By Dr Navin Chandra Joshi
The current strength of the rupee as against the dollar is sufficient evidence of the growing resistance of Indian economy. Macro economic indicators show a ´feel good´ factor and further consolidation of India´s economic development. No wonder India is shining.
The government has laid sufficient emphasis on financial-sector reforms in all areas as a pre-requisite to full convertibility of the Indian rupee. Indian financial system needs to be prepared to handle the structural changes that may emerge in the move to adopt capital account convertibility (CAC). Increased competition as a consequence of globalisation has reduced the spreads and margins available to banks and other financial institutions. Only efficient and viable banks and financial institutions can survive in the face of increased competition.
A currency can be convertible in two accounts-current and capital. The current account includes visible and invisible trade transactions. Repatriation of interest, dividend, royalty and knowhow fee come under invisible trade. So do expenses abroad for travel, education, medical treatment, gifts, services, etc. However, full convertibility of the rupee on current account is not a guarantee of a higher overall investment climate, including infrastructure facilities, work ethos and political stability in the country. Capital account involves transactions in areas such as purchase of real estates, shares abroad, investment in industry and so on.
In fact, convertibility is a much abused word in India. In 1992, a scheme of dual exchange rate was announced and the whole country started believing that it was partial convertibility of the rupee. It took nearly one year for the government to put the record straight and tell the public that it was not partial convertibility but only dual exchange rates. And when the exchange rates were unified in July 1993, the Indian rupee got floating against major currencies and it was called convertibility on trade account. Then in August 1994, the government announced certain steps to make the rupee almost totally convertible on current account. But some misundertood this to be the full float of the Indian rupee in the foreign exhange market. The leading currencies of Europe, Japan and the United States were convertible even during the Bretton Woods days, though the exchange rates remained fixed till the early 1970s.
After the full float of the rupee, coping with capital inflows will pose major problems as inflows with the intention of short-term profits will need to be discouraged or else, they should be subjected to a certain lock-in period while tax may be imposed on outflows. Our experts will need to be jacked up significantly and imports will have to be checked and curbed drastically.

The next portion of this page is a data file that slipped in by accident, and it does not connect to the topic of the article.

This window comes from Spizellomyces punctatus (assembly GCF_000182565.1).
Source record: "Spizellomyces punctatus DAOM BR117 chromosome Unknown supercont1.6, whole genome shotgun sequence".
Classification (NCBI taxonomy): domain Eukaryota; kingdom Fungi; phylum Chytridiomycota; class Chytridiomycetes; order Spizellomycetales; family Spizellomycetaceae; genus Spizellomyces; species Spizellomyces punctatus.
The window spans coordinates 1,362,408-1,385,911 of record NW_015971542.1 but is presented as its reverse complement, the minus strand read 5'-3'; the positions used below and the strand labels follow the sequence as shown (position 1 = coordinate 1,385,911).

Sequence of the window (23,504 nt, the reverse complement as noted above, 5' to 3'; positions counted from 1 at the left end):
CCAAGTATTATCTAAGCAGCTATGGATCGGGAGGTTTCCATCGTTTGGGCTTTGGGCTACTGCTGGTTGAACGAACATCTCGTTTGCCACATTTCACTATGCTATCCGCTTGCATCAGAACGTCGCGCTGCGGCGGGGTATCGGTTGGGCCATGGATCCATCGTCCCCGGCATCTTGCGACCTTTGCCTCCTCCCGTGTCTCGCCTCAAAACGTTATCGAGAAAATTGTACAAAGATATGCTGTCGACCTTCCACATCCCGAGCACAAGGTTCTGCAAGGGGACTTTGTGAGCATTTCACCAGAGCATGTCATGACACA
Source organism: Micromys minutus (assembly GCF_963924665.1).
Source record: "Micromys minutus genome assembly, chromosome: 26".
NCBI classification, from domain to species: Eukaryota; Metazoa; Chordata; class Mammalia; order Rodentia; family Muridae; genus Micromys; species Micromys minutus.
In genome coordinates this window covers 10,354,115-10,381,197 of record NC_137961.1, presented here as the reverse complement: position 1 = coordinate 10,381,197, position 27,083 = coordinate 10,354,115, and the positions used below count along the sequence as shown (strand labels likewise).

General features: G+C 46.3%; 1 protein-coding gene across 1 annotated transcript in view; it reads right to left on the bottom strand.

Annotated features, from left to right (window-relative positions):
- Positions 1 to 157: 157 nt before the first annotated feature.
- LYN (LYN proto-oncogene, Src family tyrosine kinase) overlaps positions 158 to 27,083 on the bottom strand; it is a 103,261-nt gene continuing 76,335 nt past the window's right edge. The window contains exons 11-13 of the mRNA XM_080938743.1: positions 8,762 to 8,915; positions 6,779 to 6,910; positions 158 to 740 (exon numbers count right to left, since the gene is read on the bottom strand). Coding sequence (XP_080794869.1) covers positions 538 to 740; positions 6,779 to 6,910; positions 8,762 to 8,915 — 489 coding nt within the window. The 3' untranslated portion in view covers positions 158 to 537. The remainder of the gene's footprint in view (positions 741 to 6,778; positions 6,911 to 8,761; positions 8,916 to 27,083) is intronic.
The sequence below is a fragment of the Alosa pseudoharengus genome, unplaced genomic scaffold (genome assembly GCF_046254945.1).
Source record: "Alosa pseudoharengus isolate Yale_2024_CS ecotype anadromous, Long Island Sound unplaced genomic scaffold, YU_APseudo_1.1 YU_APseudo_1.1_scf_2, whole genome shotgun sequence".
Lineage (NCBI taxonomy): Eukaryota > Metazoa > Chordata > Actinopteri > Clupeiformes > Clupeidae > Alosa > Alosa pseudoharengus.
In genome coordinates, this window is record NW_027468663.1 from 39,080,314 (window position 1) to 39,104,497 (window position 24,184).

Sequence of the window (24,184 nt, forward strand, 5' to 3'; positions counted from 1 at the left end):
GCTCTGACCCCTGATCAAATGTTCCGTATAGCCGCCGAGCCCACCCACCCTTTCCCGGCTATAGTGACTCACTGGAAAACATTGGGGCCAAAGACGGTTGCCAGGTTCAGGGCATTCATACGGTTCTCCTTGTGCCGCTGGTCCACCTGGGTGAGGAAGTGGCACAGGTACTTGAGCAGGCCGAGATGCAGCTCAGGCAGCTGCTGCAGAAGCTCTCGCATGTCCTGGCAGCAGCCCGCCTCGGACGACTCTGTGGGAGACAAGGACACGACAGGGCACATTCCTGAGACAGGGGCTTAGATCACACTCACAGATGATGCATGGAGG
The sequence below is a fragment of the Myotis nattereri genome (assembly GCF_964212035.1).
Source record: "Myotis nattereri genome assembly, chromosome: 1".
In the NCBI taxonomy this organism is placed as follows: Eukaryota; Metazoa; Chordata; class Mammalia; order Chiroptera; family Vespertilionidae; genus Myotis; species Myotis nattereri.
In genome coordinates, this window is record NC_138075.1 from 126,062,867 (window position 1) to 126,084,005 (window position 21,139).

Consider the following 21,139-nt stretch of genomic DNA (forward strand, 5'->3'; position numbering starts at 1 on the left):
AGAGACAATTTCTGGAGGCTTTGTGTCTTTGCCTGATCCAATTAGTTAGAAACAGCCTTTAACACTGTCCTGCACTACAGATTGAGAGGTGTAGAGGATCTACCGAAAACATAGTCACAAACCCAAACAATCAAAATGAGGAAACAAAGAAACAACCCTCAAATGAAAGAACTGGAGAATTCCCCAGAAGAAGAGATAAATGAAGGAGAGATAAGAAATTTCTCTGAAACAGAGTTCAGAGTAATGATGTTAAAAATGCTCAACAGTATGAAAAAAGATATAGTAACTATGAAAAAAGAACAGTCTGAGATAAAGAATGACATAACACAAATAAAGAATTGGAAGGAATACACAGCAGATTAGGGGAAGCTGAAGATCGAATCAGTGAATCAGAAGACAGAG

Obviously, the path leading to capital account convertibility is full of caveats and cautions to be rigorously applied and effectively managed if the major milestone in the journey towards complete liberalisation is to be achieved. Blowing hot and cold for introducing CAC is doing no good for the country. It is time that the government policy for this measure is announced in unambiguous terms, sooner than later.
The recent vicissitudes of the Asian currencies have revived the premonition of chaotic forex market working havoc with countries that are still ascending the steps towards economic recognition. The Mexican folly of unbridled external borrowings (1994) could be taken as a freak aberration. Sandwiched between these conflicting viewpoints, the Indian government has rightly decided to proceed cautiously.
Capital account convertibility, in a strict sense, can take place only if the NRI can sell the capital asset here and repatriate the capital asset plus the appreciation. Moreover, there has to be some relaxation on their dealings in real estate by way of purchase of property, agricultural land and estates.
Also, the deposit schemes for NRIs will need to be done away with as they have become a running scam. Currently, anyone with an ´Indian-sounding´ name borrows at cheap rates from a local bank abroad and then parks the funds in the overseas branch of an Indian bank, thereby making a hefty killing. Experience from countries which introduced CAC has not been quite encouraging. It is said that the expected benefits from CAC in terms of improved efficiency and better integration with the world economy, especially as regards capital flows, do not always come about. Moreover, instead of generating stability, CAC can cause volatility of capital flows that may destabilise the domestic economy, while capital controls do not often work.
As a precaution, India should adopt full convertibility of rupee in a phased manner and learn from the experience gained thereby. Higher capital inflows may lead to appreciation of rupee as well as to domestic monetary expansion beyond the desired levels. These and other aspects in trade, etc., need to be gone through thoroughly.
(The writer is a former Colombo Plan professor and has retired from Delhi University.)